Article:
Adam, irrepressibly enthusiastic all night, balanced her vocals and harmonies with an intimacy that reminds us that they are, oh so unfashionably, married and young. He played his fender stratocaster guitar in the grand manner but, in his own way, made light of it too, never showing off technique for the sake of it and not being frightened of reducing the dynamic to a gentle quietness which verges at times on that most difficult thing in music, silence. He would brighten up the darkest room with his energy and the sheer joy of his engagement in this, every boy’s wish.
Alan could play in any band. He has keyboard skills which could take him anywhere from a pub pianist to being an opera house repetiteur. He is, of course, neither of those things but he was always there, ears attuned to every nuance from the others, filling things out adventurously and rounding things off with aplomb.
Matt, as the newcomer but also as the man who has been putting their album together,seemed to know it all and he could play it all too, right through the gamut of instruments required in the indie canon.
All of them, actually, move around all the time, playing all the instruments, swapping, augmenting and, or so it seemed, just having fun.
I shouldn’t forget to mention that they are touring with a Californian girl band called The Hot Toddies – raw, ironic and humourous, these raunchy and earthy women, jet-lagged and making their British debut, proved that nothing could put them off their game and they were a whole lot of fun especially when they supplied various interpretations of their witty song Motor Scooters. I will never see those seemingly innocent vehicles the same again.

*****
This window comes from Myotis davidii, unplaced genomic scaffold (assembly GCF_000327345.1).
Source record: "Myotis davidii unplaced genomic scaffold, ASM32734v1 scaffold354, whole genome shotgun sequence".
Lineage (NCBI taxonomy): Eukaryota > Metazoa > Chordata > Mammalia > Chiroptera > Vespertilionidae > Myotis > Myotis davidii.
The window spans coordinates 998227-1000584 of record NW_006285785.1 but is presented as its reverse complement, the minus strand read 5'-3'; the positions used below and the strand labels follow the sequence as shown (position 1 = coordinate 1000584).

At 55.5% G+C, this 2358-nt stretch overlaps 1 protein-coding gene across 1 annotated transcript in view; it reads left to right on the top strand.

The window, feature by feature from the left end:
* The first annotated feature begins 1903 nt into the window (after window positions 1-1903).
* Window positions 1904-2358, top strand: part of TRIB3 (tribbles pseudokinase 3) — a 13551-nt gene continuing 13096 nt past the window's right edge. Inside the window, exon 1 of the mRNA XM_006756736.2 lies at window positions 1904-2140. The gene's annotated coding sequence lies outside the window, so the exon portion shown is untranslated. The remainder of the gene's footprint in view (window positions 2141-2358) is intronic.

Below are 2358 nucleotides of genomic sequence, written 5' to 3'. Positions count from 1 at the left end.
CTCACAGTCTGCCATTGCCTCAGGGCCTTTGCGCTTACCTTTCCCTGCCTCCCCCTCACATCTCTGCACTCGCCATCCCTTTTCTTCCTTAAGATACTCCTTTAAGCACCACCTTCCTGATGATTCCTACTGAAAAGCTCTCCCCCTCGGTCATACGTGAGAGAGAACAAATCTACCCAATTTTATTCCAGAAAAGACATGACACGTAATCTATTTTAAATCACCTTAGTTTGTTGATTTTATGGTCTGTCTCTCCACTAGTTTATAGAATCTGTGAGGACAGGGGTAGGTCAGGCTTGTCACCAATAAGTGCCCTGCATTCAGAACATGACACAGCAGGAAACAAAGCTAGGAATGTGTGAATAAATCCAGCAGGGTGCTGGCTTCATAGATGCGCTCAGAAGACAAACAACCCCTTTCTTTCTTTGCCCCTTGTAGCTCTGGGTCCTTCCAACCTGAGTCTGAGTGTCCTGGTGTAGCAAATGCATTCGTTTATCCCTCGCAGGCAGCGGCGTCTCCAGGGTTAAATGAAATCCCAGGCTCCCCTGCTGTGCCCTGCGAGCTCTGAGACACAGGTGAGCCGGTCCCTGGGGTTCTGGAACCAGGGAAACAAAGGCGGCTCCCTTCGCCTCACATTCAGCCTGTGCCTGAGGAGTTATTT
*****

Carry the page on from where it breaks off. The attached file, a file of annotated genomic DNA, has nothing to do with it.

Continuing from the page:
That van-load of bands, is going to have a helluva good time. I certainly hope so.
So the only thing that went wrong was that I forgot to bring the spare battery for my camera which inevitably died just as I sat down to record the event. Ouch, that was me kicking myself. A “moody” mobile phone shot will have to do instead.
If you want to see them more clearly and hear some of their music, here is their website:
I did well, had fun and nearly forgot my illness. It was only when a strange woman asked me to dance. Well she was a stranger in the night, not peculiar in any way, but the invitation, attempted pick-up even, reminded me that I had a fractured spine and a damaged brain. She came up to me just when I was so enjoying escaping from all of that.
I stayed where I was, perfectly happy, me and that empty chair.
Today, of course, I paid the price. It still amazes me how such a simple night out can drain away all of my strength but, at least, my enthusiasm is intact.
If I had my way though, I would be on that tour bus. Bon voyage Foxes!